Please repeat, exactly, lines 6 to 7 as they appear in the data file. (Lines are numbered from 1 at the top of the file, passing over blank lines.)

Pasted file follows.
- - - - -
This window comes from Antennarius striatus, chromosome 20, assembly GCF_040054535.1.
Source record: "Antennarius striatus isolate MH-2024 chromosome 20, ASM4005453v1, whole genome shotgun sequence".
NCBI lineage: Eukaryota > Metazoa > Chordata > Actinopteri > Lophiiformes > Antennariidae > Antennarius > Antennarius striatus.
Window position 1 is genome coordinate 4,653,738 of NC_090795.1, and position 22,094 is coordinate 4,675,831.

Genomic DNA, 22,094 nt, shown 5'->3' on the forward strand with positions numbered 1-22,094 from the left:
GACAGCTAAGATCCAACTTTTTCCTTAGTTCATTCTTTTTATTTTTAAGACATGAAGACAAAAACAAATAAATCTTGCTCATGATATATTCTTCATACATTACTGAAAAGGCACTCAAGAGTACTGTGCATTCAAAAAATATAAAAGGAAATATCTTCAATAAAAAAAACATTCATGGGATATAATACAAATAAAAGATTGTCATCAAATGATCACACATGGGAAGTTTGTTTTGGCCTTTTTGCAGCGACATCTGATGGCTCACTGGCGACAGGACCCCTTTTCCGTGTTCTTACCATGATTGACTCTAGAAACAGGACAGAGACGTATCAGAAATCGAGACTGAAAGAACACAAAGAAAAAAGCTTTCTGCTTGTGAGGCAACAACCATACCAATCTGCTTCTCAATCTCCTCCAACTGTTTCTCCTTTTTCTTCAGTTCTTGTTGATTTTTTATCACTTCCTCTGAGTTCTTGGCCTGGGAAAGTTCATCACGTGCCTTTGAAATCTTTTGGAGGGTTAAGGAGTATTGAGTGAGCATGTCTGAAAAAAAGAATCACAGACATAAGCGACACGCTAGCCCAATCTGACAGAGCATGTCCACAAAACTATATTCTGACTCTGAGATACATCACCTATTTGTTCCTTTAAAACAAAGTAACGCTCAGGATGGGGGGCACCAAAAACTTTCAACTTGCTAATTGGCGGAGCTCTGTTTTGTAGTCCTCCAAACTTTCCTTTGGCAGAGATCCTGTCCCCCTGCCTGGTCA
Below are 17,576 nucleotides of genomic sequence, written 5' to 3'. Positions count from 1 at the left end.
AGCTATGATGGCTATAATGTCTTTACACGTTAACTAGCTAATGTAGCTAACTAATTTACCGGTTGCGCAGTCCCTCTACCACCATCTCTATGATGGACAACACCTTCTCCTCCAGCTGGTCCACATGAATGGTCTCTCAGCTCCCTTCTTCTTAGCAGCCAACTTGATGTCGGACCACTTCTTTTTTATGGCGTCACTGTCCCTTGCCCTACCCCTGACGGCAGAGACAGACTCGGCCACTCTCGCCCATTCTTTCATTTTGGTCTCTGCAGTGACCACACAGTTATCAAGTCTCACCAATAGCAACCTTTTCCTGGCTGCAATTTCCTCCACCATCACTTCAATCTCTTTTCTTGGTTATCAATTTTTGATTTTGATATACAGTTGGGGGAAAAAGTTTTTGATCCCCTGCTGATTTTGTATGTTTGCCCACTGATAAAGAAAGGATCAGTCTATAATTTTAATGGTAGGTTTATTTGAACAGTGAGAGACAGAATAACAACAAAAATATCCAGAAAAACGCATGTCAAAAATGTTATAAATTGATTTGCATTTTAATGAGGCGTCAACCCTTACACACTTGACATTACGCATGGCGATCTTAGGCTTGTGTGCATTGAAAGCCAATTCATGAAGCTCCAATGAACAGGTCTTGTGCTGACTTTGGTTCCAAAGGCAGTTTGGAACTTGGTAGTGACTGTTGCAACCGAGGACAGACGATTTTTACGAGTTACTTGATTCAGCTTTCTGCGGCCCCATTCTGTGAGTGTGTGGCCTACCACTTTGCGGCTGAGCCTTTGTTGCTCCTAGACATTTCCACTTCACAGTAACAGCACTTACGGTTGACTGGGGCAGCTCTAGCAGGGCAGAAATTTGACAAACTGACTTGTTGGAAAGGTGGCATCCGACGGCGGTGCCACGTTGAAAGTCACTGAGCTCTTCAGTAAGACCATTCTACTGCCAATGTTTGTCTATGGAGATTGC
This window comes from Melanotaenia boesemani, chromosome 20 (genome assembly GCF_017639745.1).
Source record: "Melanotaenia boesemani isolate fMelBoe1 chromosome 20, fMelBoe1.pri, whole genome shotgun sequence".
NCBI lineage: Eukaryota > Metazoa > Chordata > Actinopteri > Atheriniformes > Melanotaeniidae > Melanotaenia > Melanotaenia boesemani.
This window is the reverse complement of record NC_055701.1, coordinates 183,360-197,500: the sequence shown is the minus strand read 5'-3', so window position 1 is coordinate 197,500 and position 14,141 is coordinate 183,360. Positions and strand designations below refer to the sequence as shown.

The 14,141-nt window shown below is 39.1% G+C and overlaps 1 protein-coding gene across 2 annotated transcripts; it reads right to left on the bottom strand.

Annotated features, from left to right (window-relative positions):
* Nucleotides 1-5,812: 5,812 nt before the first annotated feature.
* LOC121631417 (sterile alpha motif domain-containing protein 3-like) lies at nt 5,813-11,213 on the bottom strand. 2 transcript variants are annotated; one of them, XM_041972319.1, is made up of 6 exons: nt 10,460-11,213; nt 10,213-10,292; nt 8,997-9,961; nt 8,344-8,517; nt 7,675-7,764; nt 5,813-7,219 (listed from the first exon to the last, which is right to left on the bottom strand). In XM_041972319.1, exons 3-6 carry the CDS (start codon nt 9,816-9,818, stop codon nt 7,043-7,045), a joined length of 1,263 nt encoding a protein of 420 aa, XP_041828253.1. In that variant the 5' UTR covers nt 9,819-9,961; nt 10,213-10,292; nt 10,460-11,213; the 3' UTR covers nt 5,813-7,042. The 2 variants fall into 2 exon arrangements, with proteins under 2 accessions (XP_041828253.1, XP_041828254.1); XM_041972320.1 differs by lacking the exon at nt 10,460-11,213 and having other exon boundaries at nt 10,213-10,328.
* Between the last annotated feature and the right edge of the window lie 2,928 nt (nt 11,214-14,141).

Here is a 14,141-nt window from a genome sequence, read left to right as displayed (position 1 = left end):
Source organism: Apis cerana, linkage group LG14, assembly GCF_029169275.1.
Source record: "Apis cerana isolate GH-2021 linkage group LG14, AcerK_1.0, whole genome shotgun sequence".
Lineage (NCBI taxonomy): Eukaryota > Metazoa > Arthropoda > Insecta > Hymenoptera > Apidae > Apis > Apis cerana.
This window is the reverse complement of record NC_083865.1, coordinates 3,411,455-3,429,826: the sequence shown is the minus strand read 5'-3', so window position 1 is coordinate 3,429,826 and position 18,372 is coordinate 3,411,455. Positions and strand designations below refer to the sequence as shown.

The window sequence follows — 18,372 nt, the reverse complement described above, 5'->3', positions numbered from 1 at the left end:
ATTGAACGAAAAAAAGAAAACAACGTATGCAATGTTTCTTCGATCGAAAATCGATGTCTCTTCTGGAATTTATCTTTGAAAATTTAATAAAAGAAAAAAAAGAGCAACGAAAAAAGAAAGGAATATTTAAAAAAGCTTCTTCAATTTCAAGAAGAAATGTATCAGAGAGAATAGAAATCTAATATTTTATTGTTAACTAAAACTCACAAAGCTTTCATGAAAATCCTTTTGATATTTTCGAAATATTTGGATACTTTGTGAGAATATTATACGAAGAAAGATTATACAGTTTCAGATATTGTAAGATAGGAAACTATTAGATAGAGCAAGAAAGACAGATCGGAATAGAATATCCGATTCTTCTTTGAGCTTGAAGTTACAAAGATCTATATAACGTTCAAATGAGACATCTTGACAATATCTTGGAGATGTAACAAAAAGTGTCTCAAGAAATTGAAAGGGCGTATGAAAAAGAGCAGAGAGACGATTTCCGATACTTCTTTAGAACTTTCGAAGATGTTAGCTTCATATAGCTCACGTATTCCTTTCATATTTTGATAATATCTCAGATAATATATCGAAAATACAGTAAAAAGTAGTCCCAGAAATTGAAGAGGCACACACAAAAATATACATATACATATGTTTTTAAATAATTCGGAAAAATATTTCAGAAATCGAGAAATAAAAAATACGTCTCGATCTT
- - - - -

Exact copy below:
GACAGCTAAGATCCAACTTTTTCCTTAGTTCATTCTTTTTATTTTTAAGACATGAAGACAAAAACAAATAAATCTTGCTCATGATATATTCTTCATACATTACTGAAAAGGCACTCAAGAGTACTGTGCATTCAAAAAATATAAAAGGAAATATCTTCAATAAAAAAAACATTCATGGGATATAATACAAATAAAAGATTGTCATCAAATGATCACACATGGGAAGTTTGTTTTGGCCTTTTTGCAGCGACATCTGATGGCTCACTGGCGACAGGACCCCTTTTCCGTGTTCTTACCATGATTGACTCTAGAAACAGGACAGAGACGTATCAGAAATCGAGACTGAAAGAACACAAAGAAAAAAGCTTTCTGCTTGTGAGGCAACAACCATACCAATCTGCTTCTCAATCTCCTCCAACTGTTTCTCCTTTTTCTTCAGTTCTTGTTGATTTTTTATCACTTCCTCTGAGTTCTTGGCCTGGGAAAGTTCATCACGTGCCTTTGAAATCTTTTGGAGGGTTAAGGAGTATTGAGTGAGCATGTCTGAAAAAAAGAATCACAGACATAAGCGACACGCTAGCCCAATCTGACAGAGCATGTCCACAAAACTATATTCTGACTCTGAGATACATCACCTATTTGTTCCTTTAAAACAAAGTAACGCTCAGGATGGGGGGCACCAAAAACTTTCAACTTGCTAATTGGCGGAGCTCTGTTTTGTAGTCCTCCAAACTTTCCTTTGGCAGAGATCCTGTCCCCCTGCCTGGTCA
Below are 17,576 nucleotides of genomic sequence, written 5' to 3'. Positions count from 1 at the left end.